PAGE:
Divert is aiming to establish 30 of these facilities by 2031, placing them within 80% of the nation’s population, Thomas said.

Once the facility begins operating, it will generate gas within four to six weeks for Cascade Natural Gas, which serves communities in central and eastern Oregon, as well as central and Western Washington – including Longview.

A silent problem

On too many occasions, Ilona Kerby has seen rows of people lining outside the Lower Columbia Community Action Program to receive boxes of food. She knows many of them are working upward of two jobs, still unable to buy food. The bundles “help stretch their dollars.”

Kerby, executive director of the assistance program, said more than 15% of families are food insecure in Cowlitz County, defined as having inadequate access to nutritious food.

Divert’s integrated diversion and energy facility will support Lower Columbia’s food recovery program through food donations, as well as other local banks which opt into a partnership with the company.

This process begins before gas production. Divert takes photos of retailers’ food bins to determine waste trends, enabling the company to provide recommendations to grocers who can reshape their sales and donations – averting future waste and addressing food insecurity.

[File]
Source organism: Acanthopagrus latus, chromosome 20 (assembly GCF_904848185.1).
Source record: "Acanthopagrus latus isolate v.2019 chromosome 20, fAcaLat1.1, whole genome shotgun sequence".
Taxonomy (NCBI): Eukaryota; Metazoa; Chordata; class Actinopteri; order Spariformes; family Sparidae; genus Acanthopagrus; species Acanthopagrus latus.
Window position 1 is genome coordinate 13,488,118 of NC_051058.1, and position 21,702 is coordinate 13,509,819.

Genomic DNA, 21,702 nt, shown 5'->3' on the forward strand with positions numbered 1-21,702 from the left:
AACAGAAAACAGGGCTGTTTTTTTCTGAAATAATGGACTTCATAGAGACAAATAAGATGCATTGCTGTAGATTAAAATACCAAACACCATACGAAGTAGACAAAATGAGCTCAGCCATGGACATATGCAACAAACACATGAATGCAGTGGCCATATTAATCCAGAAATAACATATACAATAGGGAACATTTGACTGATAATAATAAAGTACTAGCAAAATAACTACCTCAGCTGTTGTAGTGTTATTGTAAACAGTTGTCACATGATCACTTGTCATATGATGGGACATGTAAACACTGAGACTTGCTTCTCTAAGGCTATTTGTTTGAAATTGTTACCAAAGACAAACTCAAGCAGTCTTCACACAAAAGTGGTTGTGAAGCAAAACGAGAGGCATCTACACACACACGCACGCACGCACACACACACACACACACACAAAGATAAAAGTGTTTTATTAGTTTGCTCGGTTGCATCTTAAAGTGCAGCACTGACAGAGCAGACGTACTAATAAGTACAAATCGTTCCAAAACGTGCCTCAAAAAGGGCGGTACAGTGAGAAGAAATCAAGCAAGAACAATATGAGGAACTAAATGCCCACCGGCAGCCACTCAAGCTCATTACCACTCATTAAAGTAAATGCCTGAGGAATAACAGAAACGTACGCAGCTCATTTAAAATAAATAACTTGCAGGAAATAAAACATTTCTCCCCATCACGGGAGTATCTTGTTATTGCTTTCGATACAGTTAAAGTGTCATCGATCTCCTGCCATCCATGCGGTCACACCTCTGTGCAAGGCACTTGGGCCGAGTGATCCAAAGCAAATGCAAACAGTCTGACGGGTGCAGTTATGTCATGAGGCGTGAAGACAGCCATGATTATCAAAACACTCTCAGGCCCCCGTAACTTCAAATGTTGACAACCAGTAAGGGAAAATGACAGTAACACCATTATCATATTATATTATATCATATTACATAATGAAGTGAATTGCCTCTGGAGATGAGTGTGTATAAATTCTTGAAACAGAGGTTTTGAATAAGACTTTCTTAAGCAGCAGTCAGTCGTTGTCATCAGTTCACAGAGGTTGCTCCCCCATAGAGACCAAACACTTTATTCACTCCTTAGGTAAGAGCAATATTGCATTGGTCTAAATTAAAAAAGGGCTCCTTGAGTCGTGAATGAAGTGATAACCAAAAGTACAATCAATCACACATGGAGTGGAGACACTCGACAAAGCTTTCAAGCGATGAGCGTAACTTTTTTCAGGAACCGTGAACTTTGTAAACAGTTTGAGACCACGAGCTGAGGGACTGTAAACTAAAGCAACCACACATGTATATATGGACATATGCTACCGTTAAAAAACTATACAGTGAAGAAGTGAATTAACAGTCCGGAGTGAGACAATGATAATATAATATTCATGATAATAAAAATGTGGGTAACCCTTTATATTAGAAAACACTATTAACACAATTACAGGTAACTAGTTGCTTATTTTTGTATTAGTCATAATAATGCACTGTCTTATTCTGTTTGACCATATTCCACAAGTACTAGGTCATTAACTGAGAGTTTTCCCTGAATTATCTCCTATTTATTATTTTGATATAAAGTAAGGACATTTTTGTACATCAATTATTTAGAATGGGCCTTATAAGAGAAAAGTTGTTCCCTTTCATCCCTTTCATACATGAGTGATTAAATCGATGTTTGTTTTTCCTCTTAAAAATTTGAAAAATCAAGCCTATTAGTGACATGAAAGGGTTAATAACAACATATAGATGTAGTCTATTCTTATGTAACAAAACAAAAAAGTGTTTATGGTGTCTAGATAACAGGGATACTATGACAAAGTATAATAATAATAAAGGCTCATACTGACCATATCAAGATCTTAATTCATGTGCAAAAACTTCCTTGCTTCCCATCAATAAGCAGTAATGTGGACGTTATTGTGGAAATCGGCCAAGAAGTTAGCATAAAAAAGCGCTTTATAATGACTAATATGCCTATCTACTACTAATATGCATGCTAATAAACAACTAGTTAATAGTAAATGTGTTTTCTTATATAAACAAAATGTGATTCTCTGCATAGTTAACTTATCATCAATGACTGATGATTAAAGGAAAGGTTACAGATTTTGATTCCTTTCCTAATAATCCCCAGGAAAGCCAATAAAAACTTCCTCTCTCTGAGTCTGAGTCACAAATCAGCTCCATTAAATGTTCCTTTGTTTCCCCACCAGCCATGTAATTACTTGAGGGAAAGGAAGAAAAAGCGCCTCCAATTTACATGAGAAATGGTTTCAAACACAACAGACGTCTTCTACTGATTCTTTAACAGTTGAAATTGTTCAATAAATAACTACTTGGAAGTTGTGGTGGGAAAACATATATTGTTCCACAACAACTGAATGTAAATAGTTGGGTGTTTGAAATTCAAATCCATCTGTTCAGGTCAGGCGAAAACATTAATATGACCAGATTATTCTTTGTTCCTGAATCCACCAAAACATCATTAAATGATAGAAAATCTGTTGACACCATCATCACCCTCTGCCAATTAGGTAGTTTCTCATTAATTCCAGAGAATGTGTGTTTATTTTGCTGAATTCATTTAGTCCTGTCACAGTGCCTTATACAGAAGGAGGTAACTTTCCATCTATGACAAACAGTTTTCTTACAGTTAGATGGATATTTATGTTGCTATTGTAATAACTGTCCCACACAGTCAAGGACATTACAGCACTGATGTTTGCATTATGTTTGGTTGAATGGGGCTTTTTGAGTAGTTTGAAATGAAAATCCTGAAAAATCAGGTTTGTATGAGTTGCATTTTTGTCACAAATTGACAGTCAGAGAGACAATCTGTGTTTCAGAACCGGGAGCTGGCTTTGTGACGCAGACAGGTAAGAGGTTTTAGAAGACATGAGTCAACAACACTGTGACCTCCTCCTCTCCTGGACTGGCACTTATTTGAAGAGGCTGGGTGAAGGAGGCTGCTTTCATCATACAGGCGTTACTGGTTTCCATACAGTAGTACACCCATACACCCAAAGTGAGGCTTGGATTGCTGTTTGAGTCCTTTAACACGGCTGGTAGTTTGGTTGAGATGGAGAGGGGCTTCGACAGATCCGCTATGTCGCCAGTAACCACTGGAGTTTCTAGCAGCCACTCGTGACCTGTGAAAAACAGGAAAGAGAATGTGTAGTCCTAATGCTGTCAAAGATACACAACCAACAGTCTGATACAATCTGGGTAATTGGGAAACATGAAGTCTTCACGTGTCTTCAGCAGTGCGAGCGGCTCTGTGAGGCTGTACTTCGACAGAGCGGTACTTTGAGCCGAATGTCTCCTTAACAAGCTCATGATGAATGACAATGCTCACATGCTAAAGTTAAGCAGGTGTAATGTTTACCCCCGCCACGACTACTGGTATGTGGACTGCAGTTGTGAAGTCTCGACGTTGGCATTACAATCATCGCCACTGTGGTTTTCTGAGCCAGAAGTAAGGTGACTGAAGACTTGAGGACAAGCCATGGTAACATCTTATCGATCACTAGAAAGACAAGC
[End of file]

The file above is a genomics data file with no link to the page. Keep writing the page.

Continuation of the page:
Farther south, the Clark County Food Bank coordinates with dozens of grocery stores daily through its Fresh Alliance program to recover perishable goods. A cadre of volunteers wake early in the morning to gather, sort and repackage food before delivering it to local agencies.

Hamilton said the Clark County Food Bank and Divert have cooperative agendas. Both entities want to feed hungry people, reduce waste and better the environment.

This story was made possible by Community Funded Journalism, a project from The Columbian and the Local Media Foundation. Top donors include the Ed and Dollie Lynch Fund, Patricia, David and Jacob Nierenberg, Connie and Lee Kearney, Steve and Jan Oliva, The Cowlitz Tribal Foundation and the Mason E. Nolan Charitable Fund. The Columbian controls all content. For more information, visit